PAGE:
Eildon-Jamieson Road challenges motorcyclists

Motorbike rider with red helmet riding on road.

Ian Munro

Posted November 19, 2015

Concentration and skill are essential on one of Victoria’s best motorcycling routes.

Sometimes at the end of a ride you need to pause for a while to reflect on the experience. The road that unravels along the southern boundary of the Lake Eildon National Park delivers one such ride. Sealed several years ago now, it is entrenched among Victoria’s “must rides” as the Eildon-Jamieson Rd.

It needs to be a great ride, however, because it is not one you come across easily, and it is a solid two hours and then some from central Melbourne to reach the closest starting point outside Eildon.

Still, the point of riding, or motoring in any form for its own sake, is that the journey is the destination, and for anyone thinking of approaching the Eildon-Jamieson ride from Melbourne there is a bonus: to reach Eildon the Maroondah Hwy offers plenty of variety: from the vineyards and rolling hills of the Yarra Valley, to the soaring roadside eucalyptus forest of the Black Spur, to the panoramas of the Acheron River valley  beyond Narbethong where the Cathedral Ranges tower over your shoulder.

So even before the main course, there is an entree with a blend of hairpin turns followed by sweeping corners in open country.

The Eildon-Jamieson Rd begins and ends outside each town with about 60 kilometres of constant cornering, extraordinary scenery, dense forest, and sometimes granite cliff face up to the road shoulders.

Nothing is constant. For almost the entire length the bike is in a left-right-left motion as the road uncoils over the mountains. One of the first things you notice is the almost complete absence of advisory speed signs. Riders and drivers alike are left to their own judgment for most of the journey.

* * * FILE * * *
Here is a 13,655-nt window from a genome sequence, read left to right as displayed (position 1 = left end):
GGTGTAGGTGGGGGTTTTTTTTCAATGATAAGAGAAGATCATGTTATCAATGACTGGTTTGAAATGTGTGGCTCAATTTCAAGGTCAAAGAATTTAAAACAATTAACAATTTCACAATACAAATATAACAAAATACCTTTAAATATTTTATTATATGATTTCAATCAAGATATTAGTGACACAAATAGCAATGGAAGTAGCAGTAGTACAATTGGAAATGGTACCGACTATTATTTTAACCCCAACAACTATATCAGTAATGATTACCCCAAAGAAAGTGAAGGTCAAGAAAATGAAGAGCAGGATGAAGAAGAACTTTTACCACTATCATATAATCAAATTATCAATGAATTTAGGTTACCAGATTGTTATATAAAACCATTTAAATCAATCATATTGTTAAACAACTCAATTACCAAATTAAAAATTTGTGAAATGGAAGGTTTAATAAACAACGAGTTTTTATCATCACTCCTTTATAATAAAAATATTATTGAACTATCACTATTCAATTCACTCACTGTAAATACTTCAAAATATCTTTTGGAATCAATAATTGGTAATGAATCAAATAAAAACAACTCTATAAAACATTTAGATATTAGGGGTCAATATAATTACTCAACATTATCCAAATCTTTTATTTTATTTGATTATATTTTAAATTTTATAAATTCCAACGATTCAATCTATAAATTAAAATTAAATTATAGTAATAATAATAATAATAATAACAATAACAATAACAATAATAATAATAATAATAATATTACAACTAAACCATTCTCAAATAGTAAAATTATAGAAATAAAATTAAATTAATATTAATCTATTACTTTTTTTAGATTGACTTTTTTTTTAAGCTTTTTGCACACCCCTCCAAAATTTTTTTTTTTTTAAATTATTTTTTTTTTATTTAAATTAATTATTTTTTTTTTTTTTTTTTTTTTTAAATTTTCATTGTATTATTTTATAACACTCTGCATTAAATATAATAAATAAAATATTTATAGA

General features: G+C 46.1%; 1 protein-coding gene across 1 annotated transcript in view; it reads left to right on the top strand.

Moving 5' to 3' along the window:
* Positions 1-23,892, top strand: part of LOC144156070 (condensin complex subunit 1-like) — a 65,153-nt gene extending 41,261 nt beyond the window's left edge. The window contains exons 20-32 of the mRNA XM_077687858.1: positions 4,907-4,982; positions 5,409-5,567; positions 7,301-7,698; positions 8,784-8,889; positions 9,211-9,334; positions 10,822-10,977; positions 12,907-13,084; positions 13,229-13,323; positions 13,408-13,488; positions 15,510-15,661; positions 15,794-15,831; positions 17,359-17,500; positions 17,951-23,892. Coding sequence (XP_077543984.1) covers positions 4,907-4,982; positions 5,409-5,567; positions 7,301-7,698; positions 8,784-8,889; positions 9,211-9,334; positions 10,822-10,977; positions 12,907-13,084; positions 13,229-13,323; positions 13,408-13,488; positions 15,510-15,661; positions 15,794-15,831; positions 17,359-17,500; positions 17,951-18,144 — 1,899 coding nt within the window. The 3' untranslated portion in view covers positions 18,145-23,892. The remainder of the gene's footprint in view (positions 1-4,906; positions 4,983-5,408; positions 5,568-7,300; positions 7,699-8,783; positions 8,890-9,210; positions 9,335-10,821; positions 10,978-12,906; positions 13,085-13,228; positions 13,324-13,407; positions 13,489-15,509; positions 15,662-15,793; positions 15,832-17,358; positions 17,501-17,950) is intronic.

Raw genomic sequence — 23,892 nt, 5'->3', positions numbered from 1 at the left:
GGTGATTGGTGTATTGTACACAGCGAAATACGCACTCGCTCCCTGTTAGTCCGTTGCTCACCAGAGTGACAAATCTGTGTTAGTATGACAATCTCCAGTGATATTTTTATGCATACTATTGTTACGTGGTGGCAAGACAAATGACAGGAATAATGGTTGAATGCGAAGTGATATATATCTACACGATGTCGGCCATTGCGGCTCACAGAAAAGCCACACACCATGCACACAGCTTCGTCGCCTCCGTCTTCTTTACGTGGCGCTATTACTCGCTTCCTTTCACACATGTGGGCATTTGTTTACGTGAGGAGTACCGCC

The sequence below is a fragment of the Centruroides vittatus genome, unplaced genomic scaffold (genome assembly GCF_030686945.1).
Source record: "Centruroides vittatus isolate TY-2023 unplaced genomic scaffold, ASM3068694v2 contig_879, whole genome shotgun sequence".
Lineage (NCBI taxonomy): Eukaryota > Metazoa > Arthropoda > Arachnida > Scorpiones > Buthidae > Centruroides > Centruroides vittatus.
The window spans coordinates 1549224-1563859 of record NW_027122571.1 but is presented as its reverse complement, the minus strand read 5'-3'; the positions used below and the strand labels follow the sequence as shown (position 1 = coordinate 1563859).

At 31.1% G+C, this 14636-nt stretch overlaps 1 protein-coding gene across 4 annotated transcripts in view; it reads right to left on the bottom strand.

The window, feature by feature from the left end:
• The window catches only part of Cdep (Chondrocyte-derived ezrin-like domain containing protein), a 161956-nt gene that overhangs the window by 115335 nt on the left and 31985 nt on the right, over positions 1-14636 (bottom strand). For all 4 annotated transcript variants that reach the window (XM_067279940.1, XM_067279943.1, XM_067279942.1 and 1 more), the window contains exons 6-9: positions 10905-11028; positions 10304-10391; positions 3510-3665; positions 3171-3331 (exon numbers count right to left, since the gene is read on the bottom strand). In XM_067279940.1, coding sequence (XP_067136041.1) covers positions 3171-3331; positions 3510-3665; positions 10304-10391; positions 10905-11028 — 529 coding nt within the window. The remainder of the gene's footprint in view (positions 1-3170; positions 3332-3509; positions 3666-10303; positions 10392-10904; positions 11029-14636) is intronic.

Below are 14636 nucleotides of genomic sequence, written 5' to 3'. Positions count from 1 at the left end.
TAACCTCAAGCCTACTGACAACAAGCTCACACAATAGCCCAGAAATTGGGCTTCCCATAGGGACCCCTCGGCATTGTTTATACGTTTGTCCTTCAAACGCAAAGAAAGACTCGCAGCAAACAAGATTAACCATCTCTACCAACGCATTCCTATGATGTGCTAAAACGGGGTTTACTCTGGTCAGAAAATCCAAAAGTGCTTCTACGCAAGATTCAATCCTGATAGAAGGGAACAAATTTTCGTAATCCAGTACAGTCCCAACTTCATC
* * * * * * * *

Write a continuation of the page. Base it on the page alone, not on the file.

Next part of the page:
The surface is about as good as engineering can make it, but nature makes its mark. Depending on the season, even with full sunshine, some sections in the deep gullies seem never to dry out, so as well as the constant left-right-left motion, there is dry-wet-dry to consider.

The soaring roadside eucalypts make for a dappled and constantly changing light: charming, but it can make reading the road more difficult. Leaves, small branches and bark litter the surface, spilling on to the roadway in the tightest corners. With a national park on one side and state forest on the other, this is hardly surprising, but it does make for occasional obstacles.

And since most corners are blind, and the vegetation dense, it is not unusual to be confronted suddenly with entire branches, even small trees, blocking the way.

On a recent ride, only the waved “slow down” sign from a motorcyclist heading in the opposite direction warned of a 50-metre section of road that was covered with fallen trees. Rounding the next corner revealed the Eildon-bound lane as impassable.

That is not to say there are no straight sections of road. There are, but except for one five-kilometre stretch about halfway along, they are brief and soon forgotten, and they present their own challenges. Encountering the road for the first time on a clear day in late autumn with the sun low in the sky, the straights seemed invariable to end in tight corners dark with shadow and again, a challenge to “read”.

In some conditions entering these corners quickly is like switching off a light in a darkened room: instant blackness.

It is not a problem though when the light is more even, such as comes with an overcast sky, or in spring and summer when the sun is higher and able to penetrate the tree canopy.

Then there are the repairs. The original surface is a light grey but the patches are black rectangles. Entering or exiting a corner you cannot always know if the dark denotes another wet section of road or a repair.

None of these are reasons to avoid the road, but they are reasons to respect it. Sixty kilometres an hour will never seem as fast as it does on sections of this ride. It is a significantly more challenging ride than that great favourite, the Great Ocean Rd.

Six kilometres from the Jamieson end there is a scenic lookout. It offers sweeping views over Lake Eildon and the surrounding ranges that are dressed in shades of blue and green. The lookout should not be missed since there are few other chances to soak up the scenery. A micro-brewery at Jamieson offers lunch daily and the chance for those few moments reflection on the experience.

Alternatively, whichever direction you take, once at the end it is only two kilometres into town.

Eildon-Jamieson is a memorable road, worth the effort to reach it, and it is no accident that two-wheel traffic seems to outnumber the four-wheel variety by a factor of four to one.